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28 June 2016

Transfer printing of optically pumped III-V device on silicon-on-insulator

Ghent University/IMEC in Belgium and X-Celeprint in Ireland/USA claim "the first III-V optoelectronic components transfer printed on and coupled to a silicon photonic integrated circuit" [Andreas De Groote et al, Optics Express, vol24, p13754, 2016]. "This work forms a stepping stone towards the cost-effective integration of III-V optoelectronic components onto silicon photonic integrated circuits, including lasers, semiconductor optical amplifiers and electro-absorption modulators," the team adds.

The transfer method uses a polydimethylsiloxane (PDMS) elastomer stamp to pick up and place 'coupons' from a source to target in parallel. The coupons consist of thin-film materials or even completed devices. The adhesion of the materials to the stamp is determined by the speed of contact. A fast speed picks up the coupon and a slow speed releases it. By patterning the stamp, numbers of coupons can be picked up and placed in a magnified fashion on the target substrate (Figure 1). This allows efficient use and co-integration of different expensive III-V materials and device sources.

Figure 1: Area magnification in transfer printing III-V coupons from III-V source substrate to SOI target: (a) patterned stamp, (b) two source substrates with patterned coupons, and (c) SOI target substrate with four printed coupons of each source, top left.

Figure 1: Area magnification in transfer printing III-V coupons from III-V source substrate to SOI target: (a) patterned stamp, (b) two source substrates with patterned coupons, and (c) SOI target substrate with four printed coupons of each source, top left.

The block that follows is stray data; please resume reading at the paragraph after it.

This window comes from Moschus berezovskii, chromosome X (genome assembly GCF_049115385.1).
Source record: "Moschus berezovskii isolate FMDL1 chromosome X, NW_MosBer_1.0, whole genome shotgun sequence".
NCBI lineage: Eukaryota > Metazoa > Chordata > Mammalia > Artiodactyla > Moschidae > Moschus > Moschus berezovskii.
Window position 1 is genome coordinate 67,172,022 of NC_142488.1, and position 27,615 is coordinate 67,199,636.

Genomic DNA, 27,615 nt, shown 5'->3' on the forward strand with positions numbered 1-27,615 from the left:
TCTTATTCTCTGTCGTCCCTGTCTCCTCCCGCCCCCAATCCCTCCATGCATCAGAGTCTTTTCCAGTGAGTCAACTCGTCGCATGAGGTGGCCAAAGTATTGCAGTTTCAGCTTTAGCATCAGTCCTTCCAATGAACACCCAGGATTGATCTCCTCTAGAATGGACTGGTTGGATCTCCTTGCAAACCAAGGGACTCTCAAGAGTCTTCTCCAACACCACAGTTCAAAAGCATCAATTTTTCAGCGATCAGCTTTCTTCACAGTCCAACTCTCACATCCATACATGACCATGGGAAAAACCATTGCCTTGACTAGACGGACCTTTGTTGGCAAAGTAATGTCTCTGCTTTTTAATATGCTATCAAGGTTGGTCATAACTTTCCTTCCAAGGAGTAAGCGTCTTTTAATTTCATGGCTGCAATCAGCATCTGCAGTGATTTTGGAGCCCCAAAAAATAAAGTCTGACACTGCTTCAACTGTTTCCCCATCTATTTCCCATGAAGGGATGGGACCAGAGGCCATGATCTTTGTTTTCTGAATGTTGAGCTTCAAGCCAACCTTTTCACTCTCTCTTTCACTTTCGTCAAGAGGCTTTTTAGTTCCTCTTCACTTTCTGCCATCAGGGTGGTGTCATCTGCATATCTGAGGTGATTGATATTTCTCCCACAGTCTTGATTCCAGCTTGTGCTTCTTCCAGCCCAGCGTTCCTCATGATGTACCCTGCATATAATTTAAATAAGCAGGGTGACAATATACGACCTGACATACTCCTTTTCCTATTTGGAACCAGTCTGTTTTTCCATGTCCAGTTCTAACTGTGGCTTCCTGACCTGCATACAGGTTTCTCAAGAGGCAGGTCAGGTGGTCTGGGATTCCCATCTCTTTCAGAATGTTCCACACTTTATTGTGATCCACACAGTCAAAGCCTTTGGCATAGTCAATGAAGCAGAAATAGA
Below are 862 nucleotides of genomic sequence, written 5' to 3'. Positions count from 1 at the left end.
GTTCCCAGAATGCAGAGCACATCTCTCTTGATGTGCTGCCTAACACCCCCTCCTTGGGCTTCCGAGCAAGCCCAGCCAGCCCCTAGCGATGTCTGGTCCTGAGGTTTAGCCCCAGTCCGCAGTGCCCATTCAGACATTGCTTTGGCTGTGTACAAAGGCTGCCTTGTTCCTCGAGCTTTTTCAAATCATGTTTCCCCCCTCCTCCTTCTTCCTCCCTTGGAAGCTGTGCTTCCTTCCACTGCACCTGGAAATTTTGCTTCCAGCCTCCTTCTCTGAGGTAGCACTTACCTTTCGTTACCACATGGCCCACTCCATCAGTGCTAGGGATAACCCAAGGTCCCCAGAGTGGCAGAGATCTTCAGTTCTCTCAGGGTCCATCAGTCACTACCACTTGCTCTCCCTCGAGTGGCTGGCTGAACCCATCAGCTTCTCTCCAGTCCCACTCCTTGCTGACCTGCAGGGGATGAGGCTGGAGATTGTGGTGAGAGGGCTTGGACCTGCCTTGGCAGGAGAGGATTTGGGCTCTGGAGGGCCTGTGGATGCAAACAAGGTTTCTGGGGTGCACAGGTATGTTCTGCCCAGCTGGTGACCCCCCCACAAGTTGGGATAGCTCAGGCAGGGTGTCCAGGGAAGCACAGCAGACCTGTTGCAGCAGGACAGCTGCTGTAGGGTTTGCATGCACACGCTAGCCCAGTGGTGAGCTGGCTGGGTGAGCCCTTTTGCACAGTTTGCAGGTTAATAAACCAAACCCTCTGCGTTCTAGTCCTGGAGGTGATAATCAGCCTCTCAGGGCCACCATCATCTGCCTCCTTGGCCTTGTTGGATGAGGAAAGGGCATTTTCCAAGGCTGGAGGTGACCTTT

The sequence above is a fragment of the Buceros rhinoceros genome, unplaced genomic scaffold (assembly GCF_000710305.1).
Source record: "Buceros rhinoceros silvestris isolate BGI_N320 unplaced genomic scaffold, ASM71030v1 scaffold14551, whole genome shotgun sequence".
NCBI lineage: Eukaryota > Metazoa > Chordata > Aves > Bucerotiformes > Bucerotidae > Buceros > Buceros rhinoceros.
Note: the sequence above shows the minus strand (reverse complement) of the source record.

The researchers comment: "While showing similarities with a pick-and-place technique, the main advantage of the transfer printing approach is that coupons can be transfer printed in a massively parallel way, by picking up and putting down large arrays of coupons at the same time. This allows for a high-throughput integration process."

The transferred coupons are ten to hundreds of microns in size, unlike in the usual wafer bonding methods where the dies are usually of the order of millimeters.

The coupons are transferred in a wafer-scale process, making alignment on SOI waveguide circuits non-critical, according to the researchers. Even so, with markers, a three-standard-deviation (3σ) alignment accuracy of ±1.5μm can be achieved.

The researchers transferred an indium gallium arsenide phosphide (InGaAsP) multi-quantum well (MQW) light-emitting device onto a silicon-on-insulator (SOI) chip with a processed waveguide circuit (Figure 2). The MQW was sandwiched between 60nm indium phosphide (InP) barriers. The total membrane thickness was 200nm.

Figure 2: Process flow of transfer printed, optically pumped light-emitting device: (a) InP starting layer stack, (b) coupon patterning, (c) encapsulation and tether definition, (d) top view after encapsulation and tether definition. Further processing includes: (e) release etch, (f) pick-up of III-V coupon from source, (g) printing of coupon to SOI target, (h) removal of encapsulation and of sacrificial layers, (i) definition of light-emitting device.